Other People’s Music

Other People’s Music

We stepped into the tavern. I was far from a regular but I’d been there before.

The jukebox was playing. We went up to the bar and ordered beers.

My friend leaned over and asked, “Who’s that woman in the corner?”

I looked. I didn’t know her. I said I didn’t know. I asked why.

“I came in and she gave me a strange look,” he said.

He gave me a severe look that was meant to mimic hers.

“Do they always look at strangers funny?” he asked.

“I don’t know,” I said. “I’ve never paid attention.”

“What do you pay attention to?” he asked.

“First thing is if there’s a seat open at the bar.”

“Well, I don’t like it,” he said. “I don’t think I like this place much. Not sure I’m gonna want another beer or to ever come back.”

“Okay,” I said.

“I don’t like new places,” he said. “It’s why I don’t normally come to places like this.”

“Every place has got to be new once,” I said.

“I like places where a guy walks in and nobody cares,” he said.

“Sometimes I like places where people care,” I said.

My friend excused himself to the bathroom.

I walked over to the woman who’d been staring at my friend.

“Excuse me,” I said. “My friend said you looked at him kind of funny when he came in. I don’t want any trouble, but sometimes he gets paranoid. And I can’t help but wonder if it’s true. Is there something funny or strange about him?”

She said, “He walked in looking around at everybody. He walked in giving everybody stern looks. He came in looking nervous – like he didn’t belong. He came in looking like he knew he was out of place. That’s why I had my eye on him.”

“Thank you,” I said. “Have a pleasant day.”

I was ready to leave her when she asked, “Does he belong?”

“I’m not sure,” I said. “But probably not. He doesn’t seem to belong much of anywhere. That’s why we’re here. I thought this place might be different.”

“Good people come here,” she said. “Not perfect, but decent people just wanting to have a good time and get along. People needing to take a deep breath in a place where it’s easy to breathe.”

“Yeah,” I said. “I’ve been here a few times. I’ve noticed. It’s nice.”

I hurried back to the bar. I gave the bartender a few bucks to buy that woman a drink.

My friend came back.

He said, “I don’t think this place is very friendly. I don’t think I want to come back. I don’t think I want to stay.”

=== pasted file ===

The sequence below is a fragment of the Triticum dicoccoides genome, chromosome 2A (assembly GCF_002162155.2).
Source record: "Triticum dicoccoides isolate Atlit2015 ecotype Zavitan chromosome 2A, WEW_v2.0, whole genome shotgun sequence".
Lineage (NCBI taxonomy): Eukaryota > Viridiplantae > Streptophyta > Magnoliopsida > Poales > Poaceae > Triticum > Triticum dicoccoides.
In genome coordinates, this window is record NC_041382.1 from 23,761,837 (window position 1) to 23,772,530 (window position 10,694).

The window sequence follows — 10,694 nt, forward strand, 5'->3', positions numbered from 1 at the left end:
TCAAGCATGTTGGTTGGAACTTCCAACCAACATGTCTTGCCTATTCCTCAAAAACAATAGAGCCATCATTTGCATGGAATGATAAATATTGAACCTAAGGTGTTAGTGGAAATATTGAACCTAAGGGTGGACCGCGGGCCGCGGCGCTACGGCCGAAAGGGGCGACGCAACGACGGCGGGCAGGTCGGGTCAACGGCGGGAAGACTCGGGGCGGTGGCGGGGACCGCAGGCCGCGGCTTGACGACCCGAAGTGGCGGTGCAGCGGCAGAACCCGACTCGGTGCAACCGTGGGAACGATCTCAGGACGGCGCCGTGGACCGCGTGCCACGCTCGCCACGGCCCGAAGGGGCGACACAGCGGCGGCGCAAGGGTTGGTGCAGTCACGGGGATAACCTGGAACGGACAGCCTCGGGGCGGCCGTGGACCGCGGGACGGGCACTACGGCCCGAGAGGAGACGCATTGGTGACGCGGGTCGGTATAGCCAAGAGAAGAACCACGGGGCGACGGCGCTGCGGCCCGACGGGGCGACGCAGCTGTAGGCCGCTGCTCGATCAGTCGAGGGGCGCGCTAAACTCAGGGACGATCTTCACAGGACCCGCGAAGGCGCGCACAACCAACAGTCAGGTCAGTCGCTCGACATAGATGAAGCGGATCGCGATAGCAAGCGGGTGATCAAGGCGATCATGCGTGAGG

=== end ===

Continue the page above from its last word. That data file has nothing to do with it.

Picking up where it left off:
I explained how I’d been in there a few times and folks had always been friendly enough.

“Friendly how?” he asked.

“I’ve come in wanting a few beers and they’ve always given me beers without any shit,” I said.

“Do these people talk to you?”

“Sometimes,” I said. “If so, mostly chit-chat. Which is fine. But usually I just sit and drink, which is equally fine. Sometimes better. But either way, it’s okay.”

“So most of them more or less ignore you?”

“They more or less leave me alone.”

“That doesn’t seem very friendly,” he said.

“It’s good enough for me,” I said.

I was gulping my drink so we could get the fuck out.

“I don’t like this song,” he said about whatever it was on the junkebox.

“Somebody else probably does,” I said. “If we hung around, maybe a song you like would come on. Or you could put some money in to play what you like.”

“I don’t wanna hang around for another drink or any more songs” he said. “Thanks, but I’ll be ready to leave.”

If somebody had heartily welcomed him as a stranger, things might have been different. Maybe that’s what he was looking for when we stepped inside. If somebody had welcomed him and immediately taken a keen interest in his life story, things might have been different. If somebody he didn’t know had given him an afternoon’s worth of credits to play whatever he wanted on the jukebox, things might have been different. But nobody really cared. They didn’t care about him any more than they cared about me.

The bartender came over. He said the woman wanted to thank me for the drink.

My friend asked, “You bought that old bitch a drink? Why?”

“I bothered her,” I said.

“About what? About me?”

“Yeah,” I said.

“What’d she say?”

“She asked if you belonged.”

“What’d you say?”

“Said I wasn’t sure.”

“Is that what you really think?”

“Yeah,” I said.

“Why?” he asked.

“We’ve only had one drink and you’re ready to leave,” I said.

“The people seem weird,” he said. “And the music.”

“Well, there’s always music. Or something else. Everywhere.”

“Sometimes I like music,” he said. “But not this.”

“A song only lasts a few minutes,” I said. “And there’s other people’s music everywhere. Other people’s music. Or something else. Everywhere. All the time.”

“There’s no jukebox at Applebee’s,” he said. “Least if it’s there, nobody plays it. Not while I been there. Not that I’ve noticed.”

“It’s just a torrent of white noise,” I said. “And when you walk in, nobody at Applebee’s cares.”

“Exactly,” my friend said.

We finished our beers. I settled our tab. I went back to that tavern occasionally but never again invited him.

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